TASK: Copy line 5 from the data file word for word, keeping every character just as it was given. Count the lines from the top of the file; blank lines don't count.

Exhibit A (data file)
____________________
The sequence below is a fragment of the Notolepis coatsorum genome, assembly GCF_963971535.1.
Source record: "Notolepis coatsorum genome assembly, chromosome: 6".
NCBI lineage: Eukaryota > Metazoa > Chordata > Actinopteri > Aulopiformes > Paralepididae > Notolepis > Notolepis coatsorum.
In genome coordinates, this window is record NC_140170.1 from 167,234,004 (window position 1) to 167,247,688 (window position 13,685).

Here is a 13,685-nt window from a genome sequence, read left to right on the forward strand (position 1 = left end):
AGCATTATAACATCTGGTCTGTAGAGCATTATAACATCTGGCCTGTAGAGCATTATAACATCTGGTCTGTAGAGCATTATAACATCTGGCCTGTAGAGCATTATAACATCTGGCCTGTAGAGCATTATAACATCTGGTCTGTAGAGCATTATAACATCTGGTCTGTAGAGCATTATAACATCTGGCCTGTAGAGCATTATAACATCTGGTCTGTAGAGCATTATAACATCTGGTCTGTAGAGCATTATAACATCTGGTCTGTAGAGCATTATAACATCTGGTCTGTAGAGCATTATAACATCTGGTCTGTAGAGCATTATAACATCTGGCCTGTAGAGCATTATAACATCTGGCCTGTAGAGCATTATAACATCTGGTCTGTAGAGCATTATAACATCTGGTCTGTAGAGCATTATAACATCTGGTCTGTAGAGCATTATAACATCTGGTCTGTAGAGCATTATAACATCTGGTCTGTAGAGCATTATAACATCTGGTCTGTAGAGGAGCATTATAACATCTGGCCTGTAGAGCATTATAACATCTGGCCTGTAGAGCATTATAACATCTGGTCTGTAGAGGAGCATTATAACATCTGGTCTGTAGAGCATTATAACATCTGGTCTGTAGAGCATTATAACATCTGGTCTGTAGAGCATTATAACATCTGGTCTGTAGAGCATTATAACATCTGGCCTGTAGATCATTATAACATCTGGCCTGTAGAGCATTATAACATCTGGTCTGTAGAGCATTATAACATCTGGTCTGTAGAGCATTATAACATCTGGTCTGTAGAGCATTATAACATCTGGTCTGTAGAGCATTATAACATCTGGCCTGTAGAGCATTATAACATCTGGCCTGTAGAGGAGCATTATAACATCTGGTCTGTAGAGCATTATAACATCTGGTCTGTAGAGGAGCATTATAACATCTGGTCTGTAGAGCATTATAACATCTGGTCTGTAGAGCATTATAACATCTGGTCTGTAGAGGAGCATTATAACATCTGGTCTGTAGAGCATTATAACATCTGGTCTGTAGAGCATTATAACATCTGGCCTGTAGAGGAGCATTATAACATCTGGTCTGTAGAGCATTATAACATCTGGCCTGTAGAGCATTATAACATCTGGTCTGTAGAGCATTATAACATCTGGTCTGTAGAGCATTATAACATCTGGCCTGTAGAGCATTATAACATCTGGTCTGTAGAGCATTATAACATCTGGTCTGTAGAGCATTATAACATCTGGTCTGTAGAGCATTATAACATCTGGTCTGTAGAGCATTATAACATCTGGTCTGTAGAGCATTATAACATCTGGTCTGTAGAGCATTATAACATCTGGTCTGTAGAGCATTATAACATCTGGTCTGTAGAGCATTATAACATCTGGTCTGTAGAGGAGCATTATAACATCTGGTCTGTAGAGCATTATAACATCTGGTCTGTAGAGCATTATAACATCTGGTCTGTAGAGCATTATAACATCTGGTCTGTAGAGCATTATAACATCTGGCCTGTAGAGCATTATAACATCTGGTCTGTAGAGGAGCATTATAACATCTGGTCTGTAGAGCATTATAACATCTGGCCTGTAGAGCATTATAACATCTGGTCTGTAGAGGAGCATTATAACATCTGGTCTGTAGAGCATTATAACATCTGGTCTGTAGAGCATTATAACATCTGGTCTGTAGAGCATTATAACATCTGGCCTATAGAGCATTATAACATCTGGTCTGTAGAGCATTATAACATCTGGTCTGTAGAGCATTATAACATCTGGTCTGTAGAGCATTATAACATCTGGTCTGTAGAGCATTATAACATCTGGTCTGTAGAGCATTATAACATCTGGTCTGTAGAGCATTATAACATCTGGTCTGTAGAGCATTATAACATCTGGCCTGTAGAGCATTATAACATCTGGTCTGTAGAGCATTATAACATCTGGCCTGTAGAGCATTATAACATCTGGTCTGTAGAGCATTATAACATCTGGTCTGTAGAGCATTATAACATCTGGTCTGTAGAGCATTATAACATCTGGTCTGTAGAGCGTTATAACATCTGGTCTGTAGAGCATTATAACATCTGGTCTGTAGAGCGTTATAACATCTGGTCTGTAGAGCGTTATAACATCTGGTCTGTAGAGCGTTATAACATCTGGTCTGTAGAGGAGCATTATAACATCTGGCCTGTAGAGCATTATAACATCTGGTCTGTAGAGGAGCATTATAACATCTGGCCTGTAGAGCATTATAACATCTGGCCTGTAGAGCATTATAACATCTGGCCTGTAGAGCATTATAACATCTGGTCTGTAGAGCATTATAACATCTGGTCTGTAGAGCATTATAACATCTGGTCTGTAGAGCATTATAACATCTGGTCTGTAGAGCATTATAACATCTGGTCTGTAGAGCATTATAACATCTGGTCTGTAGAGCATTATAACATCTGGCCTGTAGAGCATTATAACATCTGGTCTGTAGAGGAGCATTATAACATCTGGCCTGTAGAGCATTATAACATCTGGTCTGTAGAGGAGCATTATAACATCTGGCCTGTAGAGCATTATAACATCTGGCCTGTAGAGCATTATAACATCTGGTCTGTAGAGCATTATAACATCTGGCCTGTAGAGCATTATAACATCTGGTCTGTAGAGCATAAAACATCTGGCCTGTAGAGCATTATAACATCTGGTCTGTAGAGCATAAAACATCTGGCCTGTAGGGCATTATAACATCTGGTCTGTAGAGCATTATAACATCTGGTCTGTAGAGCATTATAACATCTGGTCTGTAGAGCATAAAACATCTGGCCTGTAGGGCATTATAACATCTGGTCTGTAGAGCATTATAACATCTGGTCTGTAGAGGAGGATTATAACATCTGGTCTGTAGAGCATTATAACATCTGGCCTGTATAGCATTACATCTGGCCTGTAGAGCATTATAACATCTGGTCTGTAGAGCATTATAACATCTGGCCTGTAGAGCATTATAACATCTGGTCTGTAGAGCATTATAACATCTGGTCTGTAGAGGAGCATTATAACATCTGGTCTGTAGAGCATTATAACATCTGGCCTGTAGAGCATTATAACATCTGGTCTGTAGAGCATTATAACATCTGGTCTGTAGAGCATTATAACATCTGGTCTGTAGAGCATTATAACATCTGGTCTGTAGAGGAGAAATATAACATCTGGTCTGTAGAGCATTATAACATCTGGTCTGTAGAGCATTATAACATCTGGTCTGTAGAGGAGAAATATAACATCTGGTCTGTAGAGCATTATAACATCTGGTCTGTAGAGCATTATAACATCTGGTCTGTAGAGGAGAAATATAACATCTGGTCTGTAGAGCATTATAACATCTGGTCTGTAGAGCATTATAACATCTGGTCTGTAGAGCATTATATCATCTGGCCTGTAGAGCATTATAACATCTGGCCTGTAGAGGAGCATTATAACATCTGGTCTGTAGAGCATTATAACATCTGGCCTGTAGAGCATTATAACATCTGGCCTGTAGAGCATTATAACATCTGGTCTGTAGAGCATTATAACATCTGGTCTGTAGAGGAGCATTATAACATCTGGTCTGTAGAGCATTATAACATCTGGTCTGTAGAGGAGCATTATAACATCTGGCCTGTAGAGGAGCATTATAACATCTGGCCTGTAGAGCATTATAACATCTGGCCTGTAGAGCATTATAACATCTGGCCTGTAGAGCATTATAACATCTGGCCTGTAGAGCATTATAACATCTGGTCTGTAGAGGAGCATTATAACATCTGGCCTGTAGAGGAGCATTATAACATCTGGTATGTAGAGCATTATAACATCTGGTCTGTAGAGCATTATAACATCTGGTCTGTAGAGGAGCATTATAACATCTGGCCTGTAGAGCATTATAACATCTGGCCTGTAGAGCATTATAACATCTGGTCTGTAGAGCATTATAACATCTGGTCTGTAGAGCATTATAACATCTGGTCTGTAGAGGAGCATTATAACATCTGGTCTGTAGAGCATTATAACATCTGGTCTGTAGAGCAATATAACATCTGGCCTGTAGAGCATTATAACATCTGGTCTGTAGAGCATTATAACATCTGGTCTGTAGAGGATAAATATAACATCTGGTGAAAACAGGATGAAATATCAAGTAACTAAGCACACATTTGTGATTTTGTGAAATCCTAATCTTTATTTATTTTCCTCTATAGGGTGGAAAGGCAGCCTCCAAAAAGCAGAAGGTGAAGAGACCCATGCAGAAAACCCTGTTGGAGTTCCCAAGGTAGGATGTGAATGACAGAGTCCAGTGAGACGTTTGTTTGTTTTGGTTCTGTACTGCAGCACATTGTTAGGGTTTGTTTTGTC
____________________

Here is a 13,685-nt window from a genome sequence, read left to right on the forward strand (position 1 = left end):